My friend Gabriel tipped me off today to an interview with Nolan Bushnell in Electronic Design. The story has since been picked up here and here, among other places. In case the name doesn't ring a bell, Nolan Bushnell founded Atari and is one of the pioneers of the video game industry.
Well, the short story is that Bushnell hates pretty much everything about video games today:
Video games today are a race to the bottom. They are pure, unadulterated trash and I'm sad for that...We used to have families sit down and play a game together. A lot of video games today are very isolated. You don't see mom and dad, sister and brother, sitting down like they used to play, say, Monopoly.
Bushnell's remarks sadden me. Not because Bushnell is so clearly out of touch with the range and diversity of the today's video games. Not because he casually dismisses the good work of so many hard-working designers. Not because he's biting the hand that fed him...and yes, I know he's still bitter about Warner forcing him out at Atari in '78.
No, Bushnell makes me sad like Norma Desmond makes me sad. Bushnell's vainglorious rant ("I interpreted technology for the masses") coupled with a desperate clinging to an exalted past seem eerily familiar. They make me realize we've reached a certain sad but inevitable point in the history of a medium: the point at which the aging faded star says something memorable like, "I *am* big. It's the *pictures* that got small."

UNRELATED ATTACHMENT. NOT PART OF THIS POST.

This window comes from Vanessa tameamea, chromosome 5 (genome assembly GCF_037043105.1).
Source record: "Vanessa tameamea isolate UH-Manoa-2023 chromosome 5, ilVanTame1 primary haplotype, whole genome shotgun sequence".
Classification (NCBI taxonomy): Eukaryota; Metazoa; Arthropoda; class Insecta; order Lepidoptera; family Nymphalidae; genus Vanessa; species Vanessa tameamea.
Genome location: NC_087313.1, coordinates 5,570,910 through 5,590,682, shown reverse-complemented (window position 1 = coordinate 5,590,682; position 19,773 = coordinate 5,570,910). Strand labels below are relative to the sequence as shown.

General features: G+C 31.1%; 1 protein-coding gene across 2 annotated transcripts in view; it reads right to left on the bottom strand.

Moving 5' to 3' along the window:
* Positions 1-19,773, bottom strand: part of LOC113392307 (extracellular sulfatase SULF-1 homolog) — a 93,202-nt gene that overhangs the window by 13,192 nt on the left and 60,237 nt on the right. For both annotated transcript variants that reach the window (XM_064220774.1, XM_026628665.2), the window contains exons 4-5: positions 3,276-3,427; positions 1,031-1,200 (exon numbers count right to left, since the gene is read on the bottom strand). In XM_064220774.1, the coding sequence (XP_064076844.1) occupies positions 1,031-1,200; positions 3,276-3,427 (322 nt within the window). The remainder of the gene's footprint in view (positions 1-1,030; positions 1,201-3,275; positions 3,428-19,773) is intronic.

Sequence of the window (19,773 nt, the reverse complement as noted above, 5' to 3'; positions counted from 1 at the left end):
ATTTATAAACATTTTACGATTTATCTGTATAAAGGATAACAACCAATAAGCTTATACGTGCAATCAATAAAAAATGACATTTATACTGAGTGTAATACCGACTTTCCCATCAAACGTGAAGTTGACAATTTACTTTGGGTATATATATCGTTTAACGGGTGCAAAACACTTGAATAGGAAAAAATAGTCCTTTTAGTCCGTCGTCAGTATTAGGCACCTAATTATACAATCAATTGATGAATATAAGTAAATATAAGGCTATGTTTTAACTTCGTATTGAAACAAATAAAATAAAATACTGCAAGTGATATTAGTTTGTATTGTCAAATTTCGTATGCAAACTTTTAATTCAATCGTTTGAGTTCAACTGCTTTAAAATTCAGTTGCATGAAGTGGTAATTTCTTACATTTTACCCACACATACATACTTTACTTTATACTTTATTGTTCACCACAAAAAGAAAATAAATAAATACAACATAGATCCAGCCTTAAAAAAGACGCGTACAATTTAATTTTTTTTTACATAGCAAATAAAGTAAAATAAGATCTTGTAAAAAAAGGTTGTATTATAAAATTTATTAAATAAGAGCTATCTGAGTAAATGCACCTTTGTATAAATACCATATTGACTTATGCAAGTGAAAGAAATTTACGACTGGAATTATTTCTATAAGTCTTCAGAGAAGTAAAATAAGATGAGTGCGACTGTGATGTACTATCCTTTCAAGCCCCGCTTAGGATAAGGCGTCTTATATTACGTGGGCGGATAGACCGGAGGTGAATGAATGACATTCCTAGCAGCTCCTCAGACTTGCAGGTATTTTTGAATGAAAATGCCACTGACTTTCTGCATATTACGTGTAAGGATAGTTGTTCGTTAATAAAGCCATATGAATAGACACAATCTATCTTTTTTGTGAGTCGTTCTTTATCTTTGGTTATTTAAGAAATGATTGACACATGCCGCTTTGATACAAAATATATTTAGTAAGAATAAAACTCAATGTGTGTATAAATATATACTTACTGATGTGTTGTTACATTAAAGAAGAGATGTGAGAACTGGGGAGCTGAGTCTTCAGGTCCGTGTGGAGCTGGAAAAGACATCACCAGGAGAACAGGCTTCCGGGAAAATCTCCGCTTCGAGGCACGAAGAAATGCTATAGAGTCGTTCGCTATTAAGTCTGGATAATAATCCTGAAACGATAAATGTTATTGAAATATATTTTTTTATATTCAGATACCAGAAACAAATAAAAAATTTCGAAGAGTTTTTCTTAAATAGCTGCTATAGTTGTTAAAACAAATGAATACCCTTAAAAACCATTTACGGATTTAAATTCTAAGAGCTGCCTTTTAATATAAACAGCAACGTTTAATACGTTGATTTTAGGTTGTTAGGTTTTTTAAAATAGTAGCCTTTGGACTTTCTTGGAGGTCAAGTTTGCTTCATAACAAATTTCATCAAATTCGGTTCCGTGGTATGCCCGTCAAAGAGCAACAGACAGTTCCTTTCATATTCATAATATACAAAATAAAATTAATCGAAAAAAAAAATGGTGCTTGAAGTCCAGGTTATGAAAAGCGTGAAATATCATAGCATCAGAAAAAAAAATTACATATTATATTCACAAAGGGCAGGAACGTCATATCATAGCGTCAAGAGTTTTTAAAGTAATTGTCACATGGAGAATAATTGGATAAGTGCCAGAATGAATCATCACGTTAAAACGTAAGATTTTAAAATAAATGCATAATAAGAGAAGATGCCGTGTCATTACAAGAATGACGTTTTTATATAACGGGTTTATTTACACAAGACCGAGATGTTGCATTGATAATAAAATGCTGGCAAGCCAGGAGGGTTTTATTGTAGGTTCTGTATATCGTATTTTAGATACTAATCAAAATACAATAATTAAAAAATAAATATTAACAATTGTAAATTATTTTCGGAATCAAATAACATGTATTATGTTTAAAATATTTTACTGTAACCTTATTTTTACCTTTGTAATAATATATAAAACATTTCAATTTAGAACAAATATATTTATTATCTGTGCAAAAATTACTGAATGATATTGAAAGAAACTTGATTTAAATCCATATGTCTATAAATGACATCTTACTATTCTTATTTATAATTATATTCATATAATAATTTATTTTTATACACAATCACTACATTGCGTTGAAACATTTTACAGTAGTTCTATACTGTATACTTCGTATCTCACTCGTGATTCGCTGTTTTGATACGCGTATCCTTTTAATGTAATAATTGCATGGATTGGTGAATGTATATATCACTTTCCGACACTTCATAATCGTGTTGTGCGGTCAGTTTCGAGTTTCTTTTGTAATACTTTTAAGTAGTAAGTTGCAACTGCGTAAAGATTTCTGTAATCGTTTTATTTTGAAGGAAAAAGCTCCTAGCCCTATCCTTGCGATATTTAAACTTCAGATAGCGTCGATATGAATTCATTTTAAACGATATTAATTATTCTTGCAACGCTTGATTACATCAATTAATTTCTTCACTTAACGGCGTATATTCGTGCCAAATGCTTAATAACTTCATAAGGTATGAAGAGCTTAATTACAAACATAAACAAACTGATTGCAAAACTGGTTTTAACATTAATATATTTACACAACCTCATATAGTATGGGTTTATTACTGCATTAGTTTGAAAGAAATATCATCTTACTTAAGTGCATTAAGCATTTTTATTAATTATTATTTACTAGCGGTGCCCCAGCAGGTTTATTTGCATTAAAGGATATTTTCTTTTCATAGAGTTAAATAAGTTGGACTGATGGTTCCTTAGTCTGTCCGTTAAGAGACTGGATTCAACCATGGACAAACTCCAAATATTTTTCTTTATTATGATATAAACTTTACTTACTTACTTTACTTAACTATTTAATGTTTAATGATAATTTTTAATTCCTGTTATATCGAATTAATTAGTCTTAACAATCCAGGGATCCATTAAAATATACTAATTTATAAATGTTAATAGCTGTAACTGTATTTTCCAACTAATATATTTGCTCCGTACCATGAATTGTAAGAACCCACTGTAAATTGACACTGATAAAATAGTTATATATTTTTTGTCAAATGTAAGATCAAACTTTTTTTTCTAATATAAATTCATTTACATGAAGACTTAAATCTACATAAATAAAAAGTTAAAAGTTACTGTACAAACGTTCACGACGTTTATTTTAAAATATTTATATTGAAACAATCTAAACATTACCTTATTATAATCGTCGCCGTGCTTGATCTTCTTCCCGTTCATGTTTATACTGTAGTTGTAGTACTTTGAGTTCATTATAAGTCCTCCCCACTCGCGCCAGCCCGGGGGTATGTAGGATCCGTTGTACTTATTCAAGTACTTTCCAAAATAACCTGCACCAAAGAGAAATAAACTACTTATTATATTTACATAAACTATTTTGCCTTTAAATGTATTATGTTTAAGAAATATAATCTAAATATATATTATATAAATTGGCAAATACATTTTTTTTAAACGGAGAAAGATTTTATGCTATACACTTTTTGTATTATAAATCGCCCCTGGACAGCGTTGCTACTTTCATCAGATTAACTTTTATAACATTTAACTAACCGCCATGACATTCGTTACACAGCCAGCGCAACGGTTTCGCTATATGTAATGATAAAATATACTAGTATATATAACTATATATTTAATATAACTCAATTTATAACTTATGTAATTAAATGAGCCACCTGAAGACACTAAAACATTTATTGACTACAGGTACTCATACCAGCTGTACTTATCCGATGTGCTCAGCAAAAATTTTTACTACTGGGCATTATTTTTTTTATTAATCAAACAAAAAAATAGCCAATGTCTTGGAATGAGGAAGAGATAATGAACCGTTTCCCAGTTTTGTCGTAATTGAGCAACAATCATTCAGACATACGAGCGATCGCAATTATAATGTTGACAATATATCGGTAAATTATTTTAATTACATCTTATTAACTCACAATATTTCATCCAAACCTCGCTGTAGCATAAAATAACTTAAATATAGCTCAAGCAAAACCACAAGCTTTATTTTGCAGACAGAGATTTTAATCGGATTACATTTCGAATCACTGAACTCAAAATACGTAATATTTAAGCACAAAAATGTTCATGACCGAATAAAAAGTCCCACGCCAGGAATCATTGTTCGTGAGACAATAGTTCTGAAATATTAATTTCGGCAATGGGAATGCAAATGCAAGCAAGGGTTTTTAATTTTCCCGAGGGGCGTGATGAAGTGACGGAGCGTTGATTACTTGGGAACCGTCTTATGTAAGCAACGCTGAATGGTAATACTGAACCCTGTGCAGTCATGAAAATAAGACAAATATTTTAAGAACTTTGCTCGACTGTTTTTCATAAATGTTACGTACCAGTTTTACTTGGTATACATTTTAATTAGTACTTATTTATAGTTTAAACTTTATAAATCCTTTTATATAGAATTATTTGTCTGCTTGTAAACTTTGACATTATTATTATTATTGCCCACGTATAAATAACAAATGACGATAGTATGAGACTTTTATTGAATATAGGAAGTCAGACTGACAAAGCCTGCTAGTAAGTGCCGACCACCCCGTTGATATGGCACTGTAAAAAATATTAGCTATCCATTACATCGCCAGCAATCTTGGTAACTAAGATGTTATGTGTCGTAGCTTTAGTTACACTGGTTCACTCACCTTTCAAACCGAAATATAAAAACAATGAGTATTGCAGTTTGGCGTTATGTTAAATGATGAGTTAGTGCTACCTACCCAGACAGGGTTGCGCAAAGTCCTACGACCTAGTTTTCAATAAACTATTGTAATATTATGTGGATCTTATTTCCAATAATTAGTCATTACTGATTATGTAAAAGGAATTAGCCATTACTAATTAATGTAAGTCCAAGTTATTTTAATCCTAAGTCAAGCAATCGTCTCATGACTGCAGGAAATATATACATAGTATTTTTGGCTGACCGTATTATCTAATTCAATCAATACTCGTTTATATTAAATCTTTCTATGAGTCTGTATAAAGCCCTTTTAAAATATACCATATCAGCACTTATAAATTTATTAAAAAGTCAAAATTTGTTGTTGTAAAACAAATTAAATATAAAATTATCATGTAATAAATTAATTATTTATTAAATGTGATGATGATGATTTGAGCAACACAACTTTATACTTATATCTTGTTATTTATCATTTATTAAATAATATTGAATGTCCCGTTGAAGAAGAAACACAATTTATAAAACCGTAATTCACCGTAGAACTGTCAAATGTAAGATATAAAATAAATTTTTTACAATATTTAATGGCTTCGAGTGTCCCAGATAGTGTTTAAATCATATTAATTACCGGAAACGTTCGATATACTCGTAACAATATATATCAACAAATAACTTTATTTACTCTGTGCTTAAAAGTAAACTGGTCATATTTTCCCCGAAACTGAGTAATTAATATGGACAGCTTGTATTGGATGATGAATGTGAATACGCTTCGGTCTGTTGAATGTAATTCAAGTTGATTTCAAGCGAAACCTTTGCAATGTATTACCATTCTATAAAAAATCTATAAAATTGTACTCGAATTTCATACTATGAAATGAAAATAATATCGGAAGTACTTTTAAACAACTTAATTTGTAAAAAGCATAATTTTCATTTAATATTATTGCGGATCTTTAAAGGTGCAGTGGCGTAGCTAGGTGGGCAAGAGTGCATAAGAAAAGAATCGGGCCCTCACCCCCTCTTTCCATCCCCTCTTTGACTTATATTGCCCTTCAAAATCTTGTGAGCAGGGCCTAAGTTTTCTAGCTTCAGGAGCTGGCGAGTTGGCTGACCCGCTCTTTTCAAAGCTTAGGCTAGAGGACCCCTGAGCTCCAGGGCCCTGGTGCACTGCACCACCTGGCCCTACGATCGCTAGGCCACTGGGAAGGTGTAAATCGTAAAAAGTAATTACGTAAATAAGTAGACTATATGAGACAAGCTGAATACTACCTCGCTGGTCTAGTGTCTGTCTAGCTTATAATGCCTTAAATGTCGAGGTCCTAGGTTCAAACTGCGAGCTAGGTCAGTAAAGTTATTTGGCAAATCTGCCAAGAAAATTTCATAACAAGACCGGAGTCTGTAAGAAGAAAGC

I mean no disrespect to Bushnell or his accomplishments. I was one of those kids who saved up his paper route money to buy the home version of Pong at Sears in 1976. Nolan Bushnell made me a gamer, and I'll always be grateful to him for that. But c'mon, Mr. Bushnell, why'd you have to say that?
Max: "She was the greatest of them all. You wouldn't know, you're too young. In one week she received 17,000 fan letters. Men bribed her hairdresser to get a lock of her hair. There was a maharajah who came all the way from India to beg one of her silk stockings. Later he strangled himself with it!"
You can read the full interview with Nolan Bushnell here.